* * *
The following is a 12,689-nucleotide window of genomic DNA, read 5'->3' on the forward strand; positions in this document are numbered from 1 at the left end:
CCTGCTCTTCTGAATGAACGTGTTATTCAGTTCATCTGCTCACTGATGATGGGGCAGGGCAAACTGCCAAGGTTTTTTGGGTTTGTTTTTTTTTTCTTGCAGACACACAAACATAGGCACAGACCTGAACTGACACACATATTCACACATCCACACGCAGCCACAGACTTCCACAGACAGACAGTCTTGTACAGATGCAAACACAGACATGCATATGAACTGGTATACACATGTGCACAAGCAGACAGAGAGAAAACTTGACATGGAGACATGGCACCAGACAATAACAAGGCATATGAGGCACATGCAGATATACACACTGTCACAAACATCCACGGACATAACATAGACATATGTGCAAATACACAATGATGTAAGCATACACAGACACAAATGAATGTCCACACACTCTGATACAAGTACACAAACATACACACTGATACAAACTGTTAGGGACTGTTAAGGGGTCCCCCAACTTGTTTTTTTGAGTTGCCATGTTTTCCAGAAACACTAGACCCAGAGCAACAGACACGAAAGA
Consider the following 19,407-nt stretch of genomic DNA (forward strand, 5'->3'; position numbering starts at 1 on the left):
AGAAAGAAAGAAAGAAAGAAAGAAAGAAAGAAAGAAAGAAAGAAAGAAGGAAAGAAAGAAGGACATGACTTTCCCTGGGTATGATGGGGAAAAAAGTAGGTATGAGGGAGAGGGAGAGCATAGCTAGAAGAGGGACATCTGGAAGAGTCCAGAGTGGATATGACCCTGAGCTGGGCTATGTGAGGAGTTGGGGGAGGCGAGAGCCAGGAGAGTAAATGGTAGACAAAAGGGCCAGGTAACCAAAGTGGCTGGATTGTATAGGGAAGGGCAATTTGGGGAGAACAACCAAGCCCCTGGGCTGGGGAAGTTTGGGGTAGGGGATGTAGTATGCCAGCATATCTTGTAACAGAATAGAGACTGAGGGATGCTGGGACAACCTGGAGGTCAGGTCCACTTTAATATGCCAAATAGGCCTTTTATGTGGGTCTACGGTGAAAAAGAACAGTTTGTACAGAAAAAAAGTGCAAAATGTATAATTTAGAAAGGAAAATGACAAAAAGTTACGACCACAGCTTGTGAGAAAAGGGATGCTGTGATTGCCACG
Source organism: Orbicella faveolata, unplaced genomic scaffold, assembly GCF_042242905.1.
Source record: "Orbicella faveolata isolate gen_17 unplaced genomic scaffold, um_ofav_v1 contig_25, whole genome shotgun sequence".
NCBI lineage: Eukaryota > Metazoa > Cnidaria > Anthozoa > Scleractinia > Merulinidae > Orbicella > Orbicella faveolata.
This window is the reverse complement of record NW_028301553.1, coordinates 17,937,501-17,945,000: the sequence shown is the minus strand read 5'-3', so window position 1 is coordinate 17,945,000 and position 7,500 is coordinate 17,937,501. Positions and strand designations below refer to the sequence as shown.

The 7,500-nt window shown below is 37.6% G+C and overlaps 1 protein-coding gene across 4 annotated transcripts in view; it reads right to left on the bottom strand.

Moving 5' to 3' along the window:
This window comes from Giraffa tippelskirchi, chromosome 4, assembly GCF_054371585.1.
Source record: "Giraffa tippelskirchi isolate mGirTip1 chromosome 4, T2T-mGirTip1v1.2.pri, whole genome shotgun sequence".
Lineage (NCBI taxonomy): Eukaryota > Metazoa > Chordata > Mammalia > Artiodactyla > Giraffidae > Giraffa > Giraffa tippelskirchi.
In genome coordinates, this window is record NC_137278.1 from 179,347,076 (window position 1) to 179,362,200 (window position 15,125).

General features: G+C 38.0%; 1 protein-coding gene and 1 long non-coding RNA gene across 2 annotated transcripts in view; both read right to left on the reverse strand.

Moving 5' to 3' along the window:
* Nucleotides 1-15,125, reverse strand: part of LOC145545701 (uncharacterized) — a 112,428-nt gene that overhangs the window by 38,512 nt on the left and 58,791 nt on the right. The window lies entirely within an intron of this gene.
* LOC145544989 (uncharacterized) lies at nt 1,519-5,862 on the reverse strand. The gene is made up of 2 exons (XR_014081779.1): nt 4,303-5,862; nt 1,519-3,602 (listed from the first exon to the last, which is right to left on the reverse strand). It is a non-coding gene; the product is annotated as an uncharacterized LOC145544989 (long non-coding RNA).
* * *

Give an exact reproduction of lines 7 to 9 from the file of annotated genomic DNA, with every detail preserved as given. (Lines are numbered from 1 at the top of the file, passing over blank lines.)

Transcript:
NCBI lineage: Eukaryota > Metazoa > Cnidaria > Anthozoa > Scleractinia > Merulinidae > Orbicella > Orbicella faveolata.
This window is the reverse complement of record NW_028301553.1, coordinates 17,937,501-17,945,000: the sequence shown is the minus strand read 5'-3', so window position 1 is coordinate 17,945,000 and position 7,500 is coordinate 17,937,501. Positions and strand designations below refer to the sequence as shown.

The 7,500-nt window shown below is 37.6% G+C and overlaps 1 protein-coding gene across 4 annotated transcripts in view; it reads right to left on the bottom strand.